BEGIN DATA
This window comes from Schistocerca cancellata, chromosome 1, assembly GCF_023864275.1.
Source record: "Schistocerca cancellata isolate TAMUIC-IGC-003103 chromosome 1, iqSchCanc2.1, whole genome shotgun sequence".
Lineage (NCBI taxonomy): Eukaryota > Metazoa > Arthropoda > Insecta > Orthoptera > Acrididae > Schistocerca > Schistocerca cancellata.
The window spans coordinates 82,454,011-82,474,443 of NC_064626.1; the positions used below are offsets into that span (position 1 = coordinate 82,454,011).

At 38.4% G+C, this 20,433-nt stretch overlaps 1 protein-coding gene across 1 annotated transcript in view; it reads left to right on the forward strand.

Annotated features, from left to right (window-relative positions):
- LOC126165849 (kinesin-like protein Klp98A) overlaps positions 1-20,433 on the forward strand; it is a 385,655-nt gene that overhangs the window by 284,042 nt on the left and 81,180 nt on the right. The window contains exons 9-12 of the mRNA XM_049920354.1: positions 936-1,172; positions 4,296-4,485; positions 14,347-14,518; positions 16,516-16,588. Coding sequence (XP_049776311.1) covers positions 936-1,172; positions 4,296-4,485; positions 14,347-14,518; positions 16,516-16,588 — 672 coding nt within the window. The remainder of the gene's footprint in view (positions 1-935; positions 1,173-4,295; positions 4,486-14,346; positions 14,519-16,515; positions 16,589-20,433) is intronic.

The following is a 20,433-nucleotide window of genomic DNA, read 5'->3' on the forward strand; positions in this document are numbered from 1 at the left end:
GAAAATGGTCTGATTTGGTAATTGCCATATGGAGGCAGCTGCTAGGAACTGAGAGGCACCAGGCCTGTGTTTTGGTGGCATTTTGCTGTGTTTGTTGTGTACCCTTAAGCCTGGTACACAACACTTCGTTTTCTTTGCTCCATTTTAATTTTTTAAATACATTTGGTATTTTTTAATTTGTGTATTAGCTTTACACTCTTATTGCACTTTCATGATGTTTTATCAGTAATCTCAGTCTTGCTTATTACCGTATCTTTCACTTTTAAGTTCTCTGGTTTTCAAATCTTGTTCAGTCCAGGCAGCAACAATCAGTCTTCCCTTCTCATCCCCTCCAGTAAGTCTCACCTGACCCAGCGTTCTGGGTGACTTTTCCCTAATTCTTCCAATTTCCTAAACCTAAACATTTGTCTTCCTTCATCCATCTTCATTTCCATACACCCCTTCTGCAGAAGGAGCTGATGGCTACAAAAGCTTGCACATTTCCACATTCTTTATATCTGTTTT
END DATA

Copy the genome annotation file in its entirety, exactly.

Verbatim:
This window comes from Schistocerca cancellata, chromosome 1, assembly GCF_023864275.1.
Source record: "Schistocerca cancellata isolate TAMUIC-IGC-003103 chromosome 1, iqSchCanc2.1, whole genome shotgun sequence".
Lineage (NCBI taxonomy): Eukaryota > Metazoa > Arthropoda > Insecta > Orthoptera > Acrididae > Schistocerca > Schistocerca cancellata.
The window spans coordinates 82,454,011-82,474,443 of NC_064626.1; the positions used below are offsets into that span (position 1 = coordinate 82,454,011).

At 38.4% G+C, this 20,433-nt stretch overlaps 1 protein-coding gene across 1 annotated transcript in view; it reads left to right on the forward strand.

Annotated features, from left to right (window-relative positions):
- LOC126165849 (kinesin-like protein Klp98A) overlaps positions 1-20,433 on the forward strand; it is a 385,655-nt gene that overhangs the window by 284,042 nt on the left and 81,180 nt on the right. The window contains exons 9-12 of the mRNA XM_049920354.1: positions 936-1,172; positions 4,296-4,485; positions 14,347-14,518; positions 16,516-16,588. Coding sequence (XP_049776311.1) covers positions 936-1,172; positions 4,296-4,485; positions 14,347-14,518; positions 16,516-16,588 — 672 coding nt within the window. The remainder of the gene's footprint in view (positions 1-935; positions 1,173-4,295; positions 4,486-14,346; positions 14,519-16,515; positions 16,589-20,433) is intronic.

The following is a 20,433-nucleotide window of genomic DNA, read 5'->3' on the forward strand; positions in this document are numbered from 1 at the left end:
GAAAATGGTCTGATTTGGTAATTGCCATATGGAGGCAGCTGCTAGGAACTGAGAGGCACCAGGCCTGTGTTTTGGTGGCATTTTGCTGTGTTTGTTGTGTACCCTTAAGCCTGGTACACAACACTTCGTTTTCTTTGCTCCATTTTAATTTTTTAAATACATTTGGTATTTTTTAATTTGTGTATTAGCTTTACACTCTTATTGCACTTTCATGATGTTTTATCAGTAATCTCAGTCTTGCTTATTACCGTATCTTTCACTTTTAAGTTCTCTGGTTTTCAAATCTTGTTCAGTCCAGGCAGCAACAATCAGTCTTCCCTTCTCATCCCCTCCAGTAAGTCTCACCTGACCCAGCGTTCTGGGTGACTTTTCCCTAATTCTTCCAATTTCCTAAACCTAAACATTTGTCTTCCTTCATCCATCTTCATTTCCATACACCCCTTCTGCAGAAGGAGCTGATGGCTACAAAAGCTTGCACATTTCCACATTCTTTATATCTGTTTT